But his parents knew his life was a wreck and prayed for him. "Despite the problems in their lives, my parents were really people of faith," he said. "They visited Fatima and had their own conversion, a major conversion that changed their lives." His dad went back to Fatima 15 times before he died.
"And my father had probably 5,000 nuns and priests and missionaries praying for me all over the world. He was a wealthy man, a generous man; he gave money and would say, 'Here is some money, pray for my son.'" Prayer works, Stewart said, urging his audience to pray for their children.
In 1985 Stewart decided to get out of the Navy. "It was really a miserable life. I never wanted to be a Navy officer. I really wanted to be an artist."
His relationship with the San Diego woman wasn't going well either. "I was unhappy, my spirit was dying. I was a prime candidate for salvation."
He went home for Christmas in 1986, where he met Father Phillip, a friend of the family. The priest changed his life. Stewart accepted Jesus and now wanted to be a priest, or so he thought.
After leaving the Navy a year later, Stewart went back to North Carolina and enrolled in a university philosophy program. Soon he got involved with the diocesan formation program. Then he talked to the bishop about becoming a priest.
But then he met people who had spent time at Madonna House in Combermere, Ont., and fell in love with their approach to life. "I wanted this, whatever it was."
He soon decided to spend a year in Combermere. "My parents thought I was crazy, my spiritual director thought I was crazy. Why do you want to go there? Be a priest. Be a priest. But I knew I had to go and I did go."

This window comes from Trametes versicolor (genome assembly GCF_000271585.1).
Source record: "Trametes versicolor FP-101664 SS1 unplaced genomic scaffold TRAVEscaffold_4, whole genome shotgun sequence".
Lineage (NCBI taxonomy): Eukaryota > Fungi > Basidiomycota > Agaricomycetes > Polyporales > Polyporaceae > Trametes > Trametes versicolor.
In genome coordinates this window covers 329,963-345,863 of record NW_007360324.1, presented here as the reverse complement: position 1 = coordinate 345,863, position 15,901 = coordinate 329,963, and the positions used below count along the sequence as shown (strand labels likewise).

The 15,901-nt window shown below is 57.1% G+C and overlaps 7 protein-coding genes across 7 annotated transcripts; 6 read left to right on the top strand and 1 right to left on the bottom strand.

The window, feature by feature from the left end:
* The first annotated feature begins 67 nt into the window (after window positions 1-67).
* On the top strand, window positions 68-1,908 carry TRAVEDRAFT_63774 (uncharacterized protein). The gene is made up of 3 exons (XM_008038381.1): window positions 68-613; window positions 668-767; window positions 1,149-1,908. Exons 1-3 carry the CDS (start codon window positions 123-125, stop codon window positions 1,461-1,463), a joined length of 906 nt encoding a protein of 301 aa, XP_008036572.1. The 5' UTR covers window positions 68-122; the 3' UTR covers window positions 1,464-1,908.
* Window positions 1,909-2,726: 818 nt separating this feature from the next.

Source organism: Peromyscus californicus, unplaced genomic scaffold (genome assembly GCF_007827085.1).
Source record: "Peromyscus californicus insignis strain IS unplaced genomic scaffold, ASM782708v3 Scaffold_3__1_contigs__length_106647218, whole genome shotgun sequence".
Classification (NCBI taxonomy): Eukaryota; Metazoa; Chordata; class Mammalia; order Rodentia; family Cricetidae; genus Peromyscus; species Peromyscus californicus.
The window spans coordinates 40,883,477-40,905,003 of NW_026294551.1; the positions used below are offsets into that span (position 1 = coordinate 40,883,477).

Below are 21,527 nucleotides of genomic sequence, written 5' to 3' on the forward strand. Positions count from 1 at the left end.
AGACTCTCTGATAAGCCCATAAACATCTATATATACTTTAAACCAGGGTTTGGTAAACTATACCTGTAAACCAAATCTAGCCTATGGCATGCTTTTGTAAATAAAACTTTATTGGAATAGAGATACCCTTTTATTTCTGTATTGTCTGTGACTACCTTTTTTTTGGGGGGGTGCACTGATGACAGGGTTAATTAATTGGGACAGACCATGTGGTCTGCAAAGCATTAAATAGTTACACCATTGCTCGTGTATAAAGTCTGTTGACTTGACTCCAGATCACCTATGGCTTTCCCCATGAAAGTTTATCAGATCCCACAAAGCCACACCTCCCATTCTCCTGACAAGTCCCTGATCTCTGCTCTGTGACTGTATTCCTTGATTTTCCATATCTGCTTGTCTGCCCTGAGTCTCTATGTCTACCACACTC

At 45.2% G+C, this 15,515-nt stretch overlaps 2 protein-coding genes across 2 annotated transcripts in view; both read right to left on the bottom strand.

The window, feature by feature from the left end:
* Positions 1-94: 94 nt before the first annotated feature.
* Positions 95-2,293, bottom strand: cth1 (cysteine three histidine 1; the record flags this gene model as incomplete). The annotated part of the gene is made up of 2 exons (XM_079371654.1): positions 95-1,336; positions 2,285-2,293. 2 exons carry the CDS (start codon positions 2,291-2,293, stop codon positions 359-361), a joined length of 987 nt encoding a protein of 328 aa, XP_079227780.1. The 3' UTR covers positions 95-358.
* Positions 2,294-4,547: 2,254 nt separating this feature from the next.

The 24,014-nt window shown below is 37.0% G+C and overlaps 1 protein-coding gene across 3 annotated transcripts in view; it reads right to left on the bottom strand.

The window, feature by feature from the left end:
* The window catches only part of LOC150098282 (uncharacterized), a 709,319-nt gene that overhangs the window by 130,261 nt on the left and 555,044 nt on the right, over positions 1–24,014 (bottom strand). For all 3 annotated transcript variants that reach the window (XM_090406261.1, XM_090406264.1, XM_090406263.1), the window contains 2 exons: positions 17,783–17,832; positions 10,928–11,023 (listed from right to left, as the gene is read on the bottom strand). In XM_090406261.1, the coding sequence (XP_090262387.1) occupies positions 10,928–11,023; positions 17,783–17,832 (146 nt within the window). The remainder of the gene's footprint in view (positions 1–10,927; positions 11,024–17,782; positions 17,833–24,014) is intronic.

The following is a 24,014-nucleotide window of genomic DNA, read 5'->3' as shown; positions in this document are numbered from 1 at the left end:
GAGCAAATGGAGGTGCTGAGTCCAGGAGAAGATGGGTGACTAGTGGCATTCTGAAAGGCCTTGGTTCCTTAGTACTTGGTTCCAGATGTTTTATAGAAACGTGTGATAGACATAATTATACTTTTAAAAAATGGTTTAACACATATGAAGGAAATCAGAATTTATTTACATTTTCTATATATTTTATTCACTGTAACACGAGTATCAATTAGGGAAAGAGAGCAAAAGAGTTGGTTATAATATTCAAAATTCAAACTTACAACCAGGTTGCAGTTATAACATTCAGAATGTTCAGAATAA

Before visiting Combermere, Stewart went to Fatima with his parents. "That was really providential because I fell in love with Our Lady in a new and different way," he related.
He loved Combermere. "I loved the family. I love this thing of men and women living together, I loved throwing hay bales into wagons, milking cows - things that I had never done before in my life."
Still, Stewart didn't think being a member of Madonna House was his vocation. So he went back to North Carolina to be a priest and was accepted in the diocese's formation program.
"But my group of friends (in the formation program) were drinkers and card players. They were nice people, good people; they went to church, they prayed, they were priests," he recalled. "(Staying there) would have been bad for me."
During a retreat at the university he was kicked in the stomach. His back went out, he lost his breath, he thought he was going to faint. And then he saw a vision of life in Combermere. "There I was working in the gardens, one shower a week," he recalled. He didn't know what to do. The diocese was sending him to a seminary in Rome.
He related his dilemma to his spiritual director, who urged him to give it six months. He did. But things didn't change. During prayers one day he said, "How can I do this? I already made a commitment to this diocese." The Lord said to him, "You go where I want you to go and I'll take care of all the things you worry so much about."
Two weeks later, Stewart was in Madonna House. "My parents were distraught, my bishop was mad, my friends were mad but I went," he said. At Madonna House he had an opportunity to heal from 37 years of resentment.
Stewart has been at the Marian Centre for five years, "continuing my healing work" and "sharing my own brokenness."